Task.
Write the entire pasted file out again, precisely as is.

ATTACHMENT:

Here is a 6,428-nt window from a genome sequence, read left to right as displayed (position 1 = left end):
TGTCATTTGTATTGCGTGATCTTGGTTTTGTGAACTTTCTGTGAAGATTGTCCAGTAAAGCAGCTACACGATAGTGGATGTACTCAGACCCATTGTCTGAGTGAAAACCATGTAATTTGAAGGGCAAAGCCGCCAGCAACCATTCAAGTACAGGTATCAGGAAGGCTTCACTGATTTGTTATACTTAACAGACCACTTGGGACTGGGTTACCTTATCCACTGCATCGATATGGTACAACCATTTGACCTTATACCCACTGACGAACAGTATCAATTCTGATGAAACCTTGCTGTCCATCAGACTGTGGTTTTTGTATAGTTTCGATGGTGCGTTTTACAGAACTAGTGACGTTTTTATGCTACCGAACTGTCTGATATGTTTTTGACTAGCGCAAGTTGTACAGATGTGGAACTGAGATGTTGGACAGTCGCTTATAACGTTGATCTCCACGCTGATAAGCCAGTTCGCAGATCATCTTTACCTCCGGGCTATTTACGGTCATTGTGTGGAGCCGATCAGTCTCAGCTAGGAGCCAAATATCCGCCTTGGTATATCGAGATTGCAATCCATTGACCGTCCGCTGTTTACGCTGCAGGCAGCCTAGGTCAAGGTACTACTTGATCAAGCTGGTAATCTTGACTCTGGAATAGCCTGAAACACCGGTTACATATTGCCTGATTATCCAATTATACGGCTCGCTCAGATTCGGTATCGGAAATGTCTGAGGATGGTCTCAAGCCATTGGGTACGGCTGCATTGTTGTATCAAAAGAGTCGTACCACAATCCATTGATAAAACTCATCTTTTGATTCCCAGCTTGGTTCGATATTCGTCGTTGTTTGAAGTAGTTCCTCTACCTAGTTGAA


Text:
Here is a 6,428-nt window from a genome sequence, read left to right as displayed (position 1 = left end):
TGTCATTTGTATTGCGTGATCTTGGTTTTGTGAACTTTCTGTGAAGATTGTCCAGTAAAGCAGCTACACGATAGTGGATGTACTCAGACCCATTGTCTGAGTGAAAACCATGTAATTTGAAGGGCAAAGCCGCCAGCAACCATTCAAGTACAGGTATCAGGAAGGCTTCACTGATTTGTTATACTTAACAGACCACTTGGGACTGGGTTACCTTATCCACTGCATCGATATGGTACAACCATTTGACCTTATACCCACTGACGAACAGTATCAATTCTGATGAAACCTTGCTGTCCATCAGACTGTGGTTTTTGTATAGTTTCGATGGTGCGTTTTACAGAACTAGTGACGTTTTTATGCTACCGAACTGTCTGATATGTTTTTGACTAGCGCAAGTTGTACAGATGTGGAACTGAGATGTTGGACAGTCGCTTATAACGTTGATCTCCACGCTGATAAGCCAGTTCGCAGATCATCTTTACCTCCGGGCTATTTACGGTCATTGTGTGGAGCCGATCAGTCTCAGCTAGGAGCCAAATATCCGCCTTGGTATATCGAGATTGCAATCCATTGACCGTCCGCTGTTTACGCTGCAGGCAGCCTAGGTCAAGGTACTACTTGATCAAGCTGGTAATCTTGACTCTGGAATAGCCTGAAACACCGGTTACATATTGCCTGATTATCCAATTATACGGCTCGCTCAGATTCGGTATCGGAAATGTCTGAGGATGGTCTCAAGCCATTGGGTACGGCTGCATTGTTGTATCAAAAGAGTCGTACCACAATCCATTGATAAAACTCATCTTTTGATTCCCAGCTTGGTTCGATATTCGTCGTTGTTTGAAGTAGTTCCTCTACCTAGTTGAA